> Here, r,x,t all belong to Zq* { multiplicative group}

        So you've fixed q, then?

        > I came to know that there are totally p-1 pairs of keys to the
        > equation. so the probablity for finding x & r is : 1/p-1.

        But p doesn't have a uniquely defined value, as as yet indeterminate.


        Phil

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      • bharath ERakajj
        Infact I also expected the same way .. that is, there must be q-1 pairs of solutions .. but I was surprised when I found : There are totally p-1 pairs of keys
        Message 3 of 8 , Jun 2, 2002
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          Infact I also expected the same way .. that is, there must be q-1 pairs of solutions .. but I was surprised when I found :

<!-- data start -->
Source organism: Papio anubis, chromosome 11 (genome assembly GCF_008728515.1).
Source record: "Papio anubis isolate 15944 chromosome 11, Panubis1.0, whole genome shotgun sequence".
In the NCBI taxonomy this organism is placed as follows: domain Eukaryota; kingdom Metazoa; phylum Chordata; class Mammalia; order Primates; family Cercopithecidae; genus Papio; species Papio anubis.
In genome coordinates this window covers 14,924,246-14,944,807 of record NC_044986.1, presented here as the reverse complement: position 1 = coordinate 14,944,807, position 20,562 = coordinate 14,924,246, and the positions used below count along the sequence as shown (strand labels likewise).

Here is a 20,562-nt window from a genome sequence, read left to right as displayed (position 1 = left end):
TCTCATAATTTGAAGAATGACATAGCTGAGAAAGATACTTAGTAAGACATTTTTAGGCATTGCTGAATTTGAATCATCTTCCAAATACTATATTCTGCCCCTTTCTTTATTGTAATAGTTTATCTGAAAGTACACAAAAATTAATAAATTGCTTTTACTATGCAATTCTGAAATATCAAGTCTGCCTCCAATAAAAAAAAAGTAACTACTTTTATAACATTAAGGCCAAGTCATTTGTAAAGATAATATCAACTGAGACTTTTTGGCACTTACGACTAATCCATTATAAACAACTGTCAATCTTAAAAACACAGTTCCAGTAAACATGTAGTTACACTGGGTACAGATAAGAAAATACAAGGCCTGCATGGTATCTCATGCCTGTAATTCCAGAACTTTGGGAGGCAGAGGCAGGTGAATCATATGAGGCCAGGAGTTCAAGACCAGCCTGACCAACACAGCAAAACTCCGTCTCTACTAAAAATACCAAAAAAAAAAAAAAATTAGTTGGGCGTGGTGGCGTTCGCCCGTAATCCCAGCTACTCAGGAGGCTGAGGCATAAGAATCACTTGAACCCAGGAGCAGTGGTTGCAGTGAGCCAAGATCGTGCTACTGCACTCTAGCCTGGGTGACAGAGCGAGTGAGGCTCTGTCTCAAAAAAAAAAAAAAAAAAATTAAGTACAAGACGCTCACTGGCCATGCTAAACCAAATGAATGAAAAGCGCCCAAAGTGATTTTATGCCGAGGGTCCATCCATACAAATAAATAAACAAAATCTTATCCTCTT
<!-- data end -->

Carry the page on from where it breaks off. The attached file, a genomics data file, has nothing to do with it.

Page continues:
"There are totally p-1 pairs of keys to the equation. so the probablity for finding x & r is : 1/p-1. "

          So I asked to help me .. So my problem is still a problem (which I am noting down here again) ..

          +++++++++++++++++++++++++++++++++
          Let p & q be primes such that q devides p-1.
          I want to find r & x when I know y, t in the following equation.

          y = r(x+t) mod q,

          Here, r,x,t all belong to Zq* { multiplicative group}

          I came to know that there are totally p-1 pairs of keys to the equation. so the probablity for finding x & r is : 1/p-1.

          How is this true? I want to know the detailed explanation. +++++++++++++++++++++++++++++++++++++++